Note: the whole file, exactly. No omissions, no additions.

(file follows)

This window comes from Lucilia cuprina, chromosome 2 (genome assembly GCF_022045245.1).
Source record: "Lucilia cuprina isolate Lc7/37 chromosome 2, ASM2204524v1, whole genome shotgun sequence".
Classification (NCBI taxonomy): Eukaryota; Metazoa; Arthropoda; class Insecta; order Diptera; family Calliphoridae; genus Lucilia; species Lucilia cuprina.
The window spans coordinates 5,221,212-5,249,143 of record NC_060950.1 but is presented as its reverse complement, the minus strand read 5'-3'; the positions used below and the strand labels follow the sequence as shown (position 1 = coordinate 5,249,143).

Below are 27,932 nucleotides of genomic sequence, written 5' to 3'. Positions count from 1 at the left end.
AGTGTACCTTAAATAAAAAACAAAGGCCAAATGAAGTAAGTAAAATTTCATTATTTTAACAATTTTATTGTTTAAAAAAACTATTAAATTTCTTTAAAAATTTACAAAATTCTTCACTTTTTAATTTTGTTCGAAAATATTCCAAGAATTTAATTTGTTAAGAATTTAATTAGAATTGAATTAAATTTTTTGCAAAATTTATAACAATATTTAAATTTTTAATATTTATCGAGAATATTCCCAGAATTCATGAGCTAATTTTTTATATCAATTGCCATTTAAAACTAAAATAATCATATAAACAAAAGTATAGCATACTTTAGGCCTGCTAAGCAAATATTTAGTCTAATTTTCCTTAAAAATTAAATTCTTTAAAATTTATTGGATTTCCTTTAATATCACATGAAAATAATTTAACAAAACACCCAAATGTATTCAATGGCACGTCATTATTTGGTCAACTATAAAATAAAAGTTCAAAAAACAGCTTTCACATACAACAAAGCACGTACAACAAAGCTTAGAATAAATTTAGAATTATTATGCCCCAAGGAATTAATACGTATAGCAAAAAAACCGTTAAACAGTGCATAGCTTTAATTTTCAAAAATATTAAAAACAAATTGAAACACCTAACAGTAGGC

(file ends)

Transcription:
This window comes from Lucilia cuprina, chromosome 2 (genome assembly GCF_022045245.1).
Source record: "Lucilia cuprina isolate Lc7/37 chromosome 2, ASM2204524v1, whole genome shotgun sequence".
Classification (NCBI taxonomy): Eukaryota; Metazoa; Arthropoda; class Insecta; order Diptera; family Calliphoridae; genus Lucilia; species Lucilia cuprina.
The window spans coordinates 5,221,212-5,249,143 of record NC_060950.1 but is presented as its reverse complement, the minus strand read 5'-3'; the positions used below and the strand labels follow the sequence as shown (position 1 = coordinate 5,249,143).

Below are 27,932 nucleotides of genomic sequence, written 5' to 3'. Positions count from 1 at the left end.
AGTGTACCTTAAATAAAAAACAAAGGCCAAATGAAGTAAGTAAAATTTCATTATTTTAACAATTTTATTGTTTAAAAAAACTATTAAATTTCTTTAAAAATTTACAAAATTCTTCACTTTTTAATTTTGTTCGAAAATATTCCAAGAATTTAATTTGTTAAGAATTTAATTAGAATTGAATTAAATTTTTTGCAAAATTTATAACAATATTTAAATTTTTAATATTTATCGAGAATATTCCCAGAATTCATGAGCTAATTTTTTATATCAATTGCCATTTAAAACTAAAATAATCATATAAACAAAAGTATAGCATACTTTAGGCCTGCTAAGCAAATATTTAGTCTAATTTTCCTTAAAAATTAAATTCTTTAAAATTTATTGGATTTCCTTTAATATCACATGAAAATAATTTAACAAAACACCCAAATGTATTCAATGGCACGTCATTATTTGGTCAACTATAAAATAAAAGTTCAAAAAACAGCTTTCACATACAACAAAGCACGTACAACAAAGCTTAGAATAAATTTAGAATTATTATGCCCCAAGGAATTAATACGTATAGCAAAAAAACCGTTAAACAGTGCATAGCTTTAATTTTCAAAAATATTAAAAACAAATTGAAACACCTAACAGTAGGC